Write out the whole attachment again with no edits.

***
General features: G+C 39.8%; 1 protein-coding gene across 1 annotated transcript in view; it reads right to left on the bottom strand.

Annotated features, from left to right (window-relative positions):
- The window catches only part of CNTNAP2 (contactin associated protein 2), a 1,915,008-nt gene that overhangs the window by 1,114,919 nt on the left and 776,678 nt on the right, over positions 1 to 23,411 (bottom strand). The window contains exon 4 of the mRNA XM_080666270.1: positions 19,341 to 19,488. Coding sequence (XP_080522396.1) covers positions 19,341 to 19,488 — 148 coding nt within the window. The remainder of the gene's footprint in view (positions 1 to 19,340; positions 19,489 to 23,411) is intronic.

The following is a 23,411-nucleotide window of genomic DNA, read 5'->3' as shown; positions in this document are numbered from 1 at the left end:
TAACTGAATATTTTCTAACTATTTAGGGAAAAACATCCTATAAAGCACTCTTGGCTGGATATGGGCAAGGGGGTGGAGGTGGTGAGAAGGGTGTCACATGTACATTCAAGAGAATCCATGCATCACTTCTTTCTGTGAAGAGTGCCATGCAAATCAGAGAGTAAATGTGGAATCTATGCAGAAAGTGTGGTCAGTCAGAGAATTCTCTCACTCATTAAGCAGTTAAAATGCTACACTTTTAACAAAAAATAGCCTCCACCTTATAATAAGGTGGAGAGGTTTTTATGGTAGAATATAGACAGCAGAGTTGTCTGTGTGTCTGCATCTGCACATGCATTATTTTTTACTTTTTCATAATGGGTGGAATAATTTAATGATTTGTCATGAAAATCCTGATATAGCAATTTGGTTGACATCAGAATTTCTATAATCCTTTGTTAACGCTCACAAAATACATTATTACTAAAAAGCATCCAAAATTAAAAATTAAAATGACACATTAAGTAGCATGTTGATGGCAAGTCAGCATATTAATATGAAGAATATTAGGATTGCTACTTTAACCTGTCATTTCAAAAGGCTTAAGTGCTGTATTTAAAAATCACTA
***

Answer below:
General features: G+C 39.8%; 1 protein-coding gene across 1 annotated transcript in view; it reads right to left on the bottom strand.

Annotated features, from left to right (window-relative positions):
- The window catches only part of CNTNAP2 (contactin associated protein 2), a 1,915,008-nt gene that overhangs the window by 1,114,919 nt on the left and 776,678 nt on the right, over positions 1 to 23,411 (bottom strand). The window contains exon 4 of the mRNA XM_080666270.1: positions 19,341 to 19,488. Coding sequence (XP_080522396.1) covers positions 19,341 to 19,488 — 148 coding nt within the window. The remainder of the gene's footprint in view (positions 1 to 19,340; positions 19,489 to 23,411) is intronic.

The following is a 23,411-nucleotide window of genomic DNA, read 5'->3' as shown; positions in this document are numbered from 1 at the left end:
TAACTGAATATTTTCTAACTATTTAGGGAAAAACATCCTATAAAGCACTCTTGGCTGGATATGGGCAAGGGGGTGGAGGTGGTGAGAAGGGTGTCACATGTACATTCAAGAGAATCCATGCATCACTTCTTTCTGTGAAGAGTGCCATGCAAATCAGAGAGTAAATGTGGAATCTATGCAGAAAGTGTGGTCAGTCAGAGAATTCTCTCACTCATTAAGCAGTTAAAATGCTACACTTTTAACAAAAAATAGCCTCCACCTTATAATAAGGTGGAGAGGTTTTTATGGTAGAATATAGACAGCAGAGTTGTCTGTGTGTCTGCATCTGCACATGCATTATTTTTTACTTTTTCATAATGGGTGGAATAATTTAATGATTTGTCATGAAAATCCTGATATAGCAATTTGGTTGACATCAGAATTTCTATAATCCTTTGTTAACGCTCACAAAATACATTATTACTAAAAAGCATCCAAAATTAAAAATTAAAATGACACATTAAGTAGCATGTTGATGGCAAGTCAGCATATTAATATGAAGAATATTAGGATTGCTACTTTAACCTGTCATTTCAAAAGGCTTAAGTGCTGTATTTAAAAATCACTA